The last project of the class was creating a decal transfer. We again used the thicker glue-like medium to mix our enamels with so that the first layer of the transfer would dry before we printed the second layer on top. One of the interesting things about this project was that we used a piece of black construction paper for the background layer of the decal. I took my square of paper and tore it into a rough circle for my background and I really liked the way the hand torn edges came out in the transfer. Off to the left, you can see some project samples we had for inspiration.
We were supposed to use either a hand drawn or computer generated image for the foreground layer. I used an image of what is known as “Buddha eyes” that are often seen on the side of Hindu temples for the foreground image. As in the multi-colored image we created in the last project, we had to concern ourselves with registration of the background and foreground images as we printed. We were to create 4 identical decals, 3 of which would be transferred and sinter fused onto small 3.75″ squares of clear glass. The last decal would be left on the paper so we could use it as a reference point to the fired pieces.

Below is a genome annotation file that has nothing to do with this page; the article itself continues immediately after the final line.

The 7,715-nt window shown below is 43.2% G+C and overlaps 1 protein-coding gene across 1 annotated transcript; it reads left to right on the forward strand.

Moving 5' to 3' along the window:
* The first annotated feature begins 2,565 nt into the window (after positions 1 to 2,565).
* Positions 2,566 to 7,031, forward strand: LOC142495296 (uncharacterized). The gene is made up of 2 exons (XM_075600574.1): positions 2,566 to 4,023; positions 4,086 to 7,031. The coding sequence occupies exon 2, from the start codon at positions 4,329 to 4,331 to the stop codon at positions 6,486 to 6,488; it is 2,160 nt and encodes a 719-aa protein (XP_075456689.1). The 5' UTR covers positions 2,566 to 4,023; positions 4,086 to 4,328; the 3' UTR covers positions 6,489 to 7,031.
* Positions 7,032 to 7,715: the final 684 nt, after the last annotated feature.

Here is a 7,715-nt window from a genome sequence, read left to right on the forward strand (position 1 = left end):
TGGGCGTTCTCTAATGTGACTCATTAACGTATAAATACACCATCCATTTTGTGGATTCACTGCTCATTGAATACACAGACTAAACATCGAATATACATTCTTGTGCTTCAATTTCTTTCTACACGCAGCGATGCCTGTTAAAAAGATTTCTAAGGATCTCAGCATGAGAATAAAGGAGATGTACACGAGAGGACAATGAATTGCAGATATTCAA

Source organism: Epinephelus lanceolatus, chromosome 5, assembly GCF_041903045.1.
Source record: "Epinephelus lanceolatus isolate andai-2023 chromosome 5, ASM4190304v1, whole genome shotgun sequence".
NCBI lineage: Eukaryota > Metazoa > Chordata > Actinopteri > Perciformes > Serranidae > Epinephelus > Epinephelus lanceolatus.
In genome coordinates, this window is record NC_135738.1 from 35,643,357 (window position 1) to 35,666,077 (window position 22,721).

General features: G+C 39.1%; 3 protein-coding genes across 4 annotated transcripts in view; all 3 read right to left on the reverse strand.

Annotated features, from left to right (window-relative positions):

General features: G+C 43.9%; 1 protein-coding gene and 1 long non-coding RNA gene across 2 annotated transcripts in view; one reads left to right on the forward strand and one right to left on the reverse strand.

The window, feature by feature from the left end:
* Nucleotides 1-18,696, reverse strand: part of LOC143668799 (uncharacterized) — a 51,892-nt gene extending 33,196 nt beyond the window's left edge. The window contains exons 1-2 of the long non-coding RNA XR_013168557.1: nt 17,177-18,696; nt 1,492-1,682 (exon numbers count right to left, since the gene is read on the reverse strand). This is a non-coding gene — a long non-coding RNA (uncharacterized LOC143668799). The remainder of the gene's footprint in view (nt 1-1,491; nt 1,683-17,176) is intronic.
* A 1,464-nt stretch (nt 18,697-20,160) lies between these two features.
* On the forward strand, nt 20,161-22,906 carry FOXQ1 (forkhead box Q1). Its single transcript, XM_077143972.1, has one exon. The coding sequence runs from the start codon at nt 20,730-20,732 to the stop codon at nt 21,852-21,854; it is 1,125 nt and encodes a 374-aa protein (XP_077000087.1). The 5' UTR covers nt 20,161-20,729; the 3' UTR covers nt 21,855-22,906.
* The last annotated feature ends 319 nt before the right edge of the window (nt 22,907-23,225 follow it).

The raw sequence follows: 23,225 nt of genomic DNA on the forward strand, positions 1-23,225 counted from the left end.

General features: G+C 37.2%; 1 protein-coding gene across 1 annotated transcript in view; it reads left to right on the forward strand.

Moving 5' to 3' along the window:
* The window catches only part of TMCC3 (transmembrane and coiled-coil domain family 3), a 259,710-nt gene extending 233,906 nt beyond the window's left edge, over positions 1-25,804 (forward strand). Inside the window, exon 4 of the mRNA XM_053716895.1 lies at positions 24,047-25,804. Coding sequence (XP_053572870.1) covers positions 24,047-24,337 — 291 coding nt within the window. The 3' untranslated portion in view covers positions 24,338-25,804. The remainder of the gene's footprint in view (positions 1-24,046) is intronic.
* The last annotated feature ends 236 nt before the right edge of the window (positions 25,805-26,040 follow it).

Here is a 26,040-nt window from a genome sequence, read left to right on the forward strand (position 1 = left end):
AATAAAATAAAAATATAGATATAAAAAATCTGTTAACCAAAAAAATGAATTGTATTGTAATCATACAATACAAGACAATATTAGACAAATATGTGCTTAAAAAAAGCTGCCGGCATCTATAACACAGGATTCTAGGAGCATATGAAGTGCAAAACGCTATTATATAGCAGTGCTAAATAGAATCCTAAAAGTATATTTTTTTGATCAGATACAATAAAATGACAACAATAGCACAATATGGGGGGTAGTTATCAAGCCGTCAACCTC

The process we used was identical to the multi-colored image we created in the last project, so I won’t describe all of it in detail again here. In my project, I used a bright yellow enamel for the background on the decal – to simulate the sun – and a medium blue enamel for the foreground image. I was quite surprised by the difference in color after the sinter firing, which you can see in the photo off to the right. The yellow deepened slightly, but the difference in the blue was quite extreme, with the blue looking almost black. In the project sample photo above and to the left, you can see that the color hardly shifted from the reference decal to the sinter fired decal, so I wasn’t expecting such an extreme shift in my final project.
When I spoke with Louise about it, she mentioned that there may have been an interaction between the sulfur in the yellow enamel and the copper in the blue enamel. After seeing the color shift, I understood why Louise had us print four decals and only use three. If I hadn’t kept the one unfired, I would have been guessing about the amount of change I got in my unfired and fired decals.
And so endeth Day 3.
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